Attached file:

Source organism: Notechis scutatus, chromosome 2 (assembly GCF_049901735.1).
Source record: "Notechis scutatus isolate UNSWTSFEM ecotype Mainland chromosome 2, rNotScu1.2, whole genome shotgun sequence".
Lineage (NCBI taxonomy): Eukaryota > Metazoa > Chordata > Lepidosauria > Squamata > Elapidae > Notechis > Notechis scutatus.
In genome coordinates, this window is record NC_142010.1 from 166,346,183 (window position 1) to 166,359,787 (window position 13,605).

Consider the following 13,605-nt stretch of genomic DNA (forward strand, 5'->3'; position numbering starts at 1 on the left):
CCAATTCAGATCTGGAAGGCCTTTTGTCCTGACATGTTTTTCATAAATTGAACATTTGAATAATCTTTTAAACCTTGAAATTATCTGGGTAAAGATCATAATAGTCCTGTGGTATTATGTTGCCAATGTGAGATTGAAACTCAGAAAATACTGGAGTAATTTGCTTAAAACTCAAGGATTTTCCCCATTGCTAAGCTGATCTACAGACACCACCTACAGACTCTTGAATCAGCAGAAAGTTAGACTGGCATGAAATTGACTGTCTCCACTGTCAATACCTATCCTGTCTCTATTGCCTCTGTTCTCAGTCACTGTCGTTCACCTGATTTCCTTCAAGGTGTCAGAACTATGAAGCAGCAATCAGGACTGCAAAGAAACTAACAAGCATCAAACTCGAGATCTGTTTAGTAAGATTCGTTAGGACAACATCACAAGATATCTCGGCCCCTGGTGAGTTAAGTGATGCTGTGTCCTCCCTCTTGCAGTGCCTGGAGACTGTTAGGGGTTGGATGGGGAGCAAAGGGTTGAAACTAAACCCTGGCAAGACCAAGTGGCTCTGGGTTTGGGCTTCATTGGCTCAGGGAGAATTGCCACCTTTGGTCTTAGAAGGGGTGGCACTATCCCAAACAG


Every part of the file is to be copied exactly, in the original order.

Source organism: Notechis scutatus, chromosome 2 (assembly GCF_049901735.1).
Source record: "Notechis scutatus isolate UNSWTSFEM ecotype Mainland chromosome 2, rNotScu1.2, whole genome shotgun sequence".
Lineage (NCBI taxonomy): Eukaryota > Metazoa > Chordata > Lepidosauria > Squamata > Elapidae > Notechis > Notechis scutatus.
In genome coordinates, this window is record NC_142010.1 from 166,346,183 (window position 1) to 166,359,787 (window position 13,605).

Consider the following 13,605-nt stretch of genomic DNA (forward strand, 5'->3'; position numbering starts at 1 on the left):
CCAATTCAGATCTGGAAGGCCTTTTGTCCTGACATGTTTTTCATAAATTGAACATTTGAATAATCTTTTAAACCTTGAAATTATCTGGGTAAAGATCATAATAGTCCTGTGGTATTATGTTGCCAATGTGAGATTGAAACTCAGAAAATACTGGAGTAATTTGCTTAAAACTCAAGGATTTTCCCCATTGCTAAGCTGATCTACAGACACCACCTACAGACTCTTGAATCAGCAGAAAGTTAGACTGGCATGAAATTGACTGTCTCCACTGTCAATACCTATCCTGTCTCTATTGCCTCTGTTCTCAGTCACTGTCGTTCACCTGATTTCCTTCAAGGTGTCAGAACTATGAAGCAGCAATCAGGACTGCAAAGAAACTAACAAGCATCAAACTCGAGATCTGTTTAGTAAGATTCGTTAGGACAACATCACAAGATATCTCGGCCCCTGGTGAGTTAAGTGATGCTGTGTCCTCCCTCTTGCAGTGCCTGGAGACTGTTAGGGGTTGGATGGGGAGCAAAGGGTTGAAACTAAACCCTGGCAAGACCAAGTGGCTCTGGGTTTGGGCTTCATTGGCTCAGGGAGAATTGCCACCTTTGGTCTTAGAAGGGGTGGCACTATCCCAAACAG